We pack and sell honey from beekeepers who do not treat their bees with anything including chemicals, organic acids, essential oils, or sugar dusting, who do not medicate their bees with anything including antibiotics and who do not feed their bees with sugar, high fructose corn syrup, pollen substitutes or any other artificial foods. The bees all live in stationary, non-migratory hives and have the pollen and nectars they have collected and processed as their food sources, even through the winter.

 

Our honeys are raw, unheated and unfiltered. Bulk honey is gently warmed in a specially constructed heating cabinet that maintains the temperature within 1 degree F.  No honey ever gets warmer than the conditions in the hive.  We have invested in special equipment to allow us to bottle the honey even when it is crystalized.

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Because the honeys are unfiltered, they all contain traces of pollen, propolis and wax.

 

Golden Rule Honey is currently offering honey from three vastly different producers and geographic areas.

 

Arizona Rangeland Honey, produced by beekeeper Dee Lusby, is from bees that live in the remote desert rangeland of southern Arizona. These bees forage entirely on wild desert flowers and blooming trees on ranches and wildlife preserves, far from cultivated agriculture. The honey that they produce is very thick (around 14% moisture content) with a natural crystal that ranges from smooth and creamy to slightly crunchy as the seasons progress. The flavors and textures of each barrel of honey vary by bee yard location and time of season but generally have a unique buttery undertone with hints of caramel and citrus. As we do not mix or homogenize the barrels, each batch is unique.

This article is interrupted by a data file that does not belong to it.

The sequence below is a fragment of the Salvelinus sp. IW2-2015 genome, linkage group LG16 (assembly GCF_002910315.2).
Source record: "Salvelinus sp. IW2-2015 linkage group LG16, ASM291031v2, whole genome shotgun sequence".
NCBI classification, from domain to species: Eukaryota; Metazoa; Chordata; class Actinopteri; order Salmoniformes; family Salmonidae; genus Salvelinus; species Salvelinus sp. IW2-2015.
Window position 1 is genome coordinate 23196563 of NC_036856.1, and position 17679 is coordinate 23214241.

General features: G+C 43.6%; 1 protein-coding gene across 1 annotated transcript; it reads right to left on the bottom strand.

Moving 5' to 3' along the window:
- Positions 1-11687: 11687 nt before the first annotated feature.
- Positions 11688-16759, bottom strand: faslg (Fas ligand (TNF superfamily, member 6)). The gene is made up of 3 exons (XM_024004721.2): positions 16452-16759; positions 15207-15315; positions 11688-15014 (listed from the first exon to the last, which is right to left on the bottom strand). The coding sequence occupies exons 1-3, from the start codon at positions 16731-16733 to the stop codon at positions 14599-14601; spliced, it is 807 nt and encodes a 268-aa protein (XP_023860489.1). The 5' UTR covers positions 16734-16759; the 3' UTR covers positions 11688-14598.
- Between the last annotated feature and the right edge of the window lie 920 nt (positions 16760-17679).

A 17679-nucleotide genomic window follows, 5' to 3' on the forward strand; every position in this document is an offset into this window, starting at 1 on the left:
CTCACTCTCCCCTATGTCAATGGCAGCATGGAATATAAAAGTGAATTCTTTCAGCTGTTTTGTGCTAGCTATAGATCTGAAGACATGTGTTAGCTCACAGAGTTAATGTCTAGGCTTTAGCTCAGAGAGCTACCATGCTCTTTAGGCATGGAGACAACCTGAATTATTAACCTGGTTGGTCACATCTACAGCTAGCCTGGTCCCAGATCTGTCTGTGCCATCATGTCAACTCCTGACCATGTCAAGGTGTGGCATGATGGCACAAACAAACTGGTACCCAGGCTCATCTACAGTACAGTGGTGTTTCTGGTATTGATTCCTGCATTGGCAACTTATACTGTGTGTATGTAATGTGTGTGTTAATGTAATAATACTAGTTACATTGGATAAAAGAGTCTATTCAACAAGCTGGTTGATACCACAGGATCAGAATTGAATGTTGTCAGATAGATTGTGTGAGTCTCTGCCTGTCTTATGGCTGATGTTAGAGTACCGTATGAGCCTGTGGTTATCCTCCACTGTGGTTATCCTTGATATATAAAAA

Kirk Webster's Vermont Honey is produced by beekeeper Kirk Webster in the Champlain Valley of Vermont. This honey has an incredible creamy, silky texture (the moisture content is around 18%) with a very fine, smooth crystal. Many people ask us if it is "creamed honey". It may look and taste that way but we can't take the credit for what the bees do on their own. Vermont generally has one crop per year so this honey is more consistent from barrel to barrel. The current crop has been described by our customers as having subtle flavors of clover, lavender, lemon and apples.

 

Bob Brachmann in western New York State produces a fall honey that has a distinctly buttery taste.  This flavor comes from goldenrod, some batchers are pure, and some have knotweed and aster...all are delicious and memorable.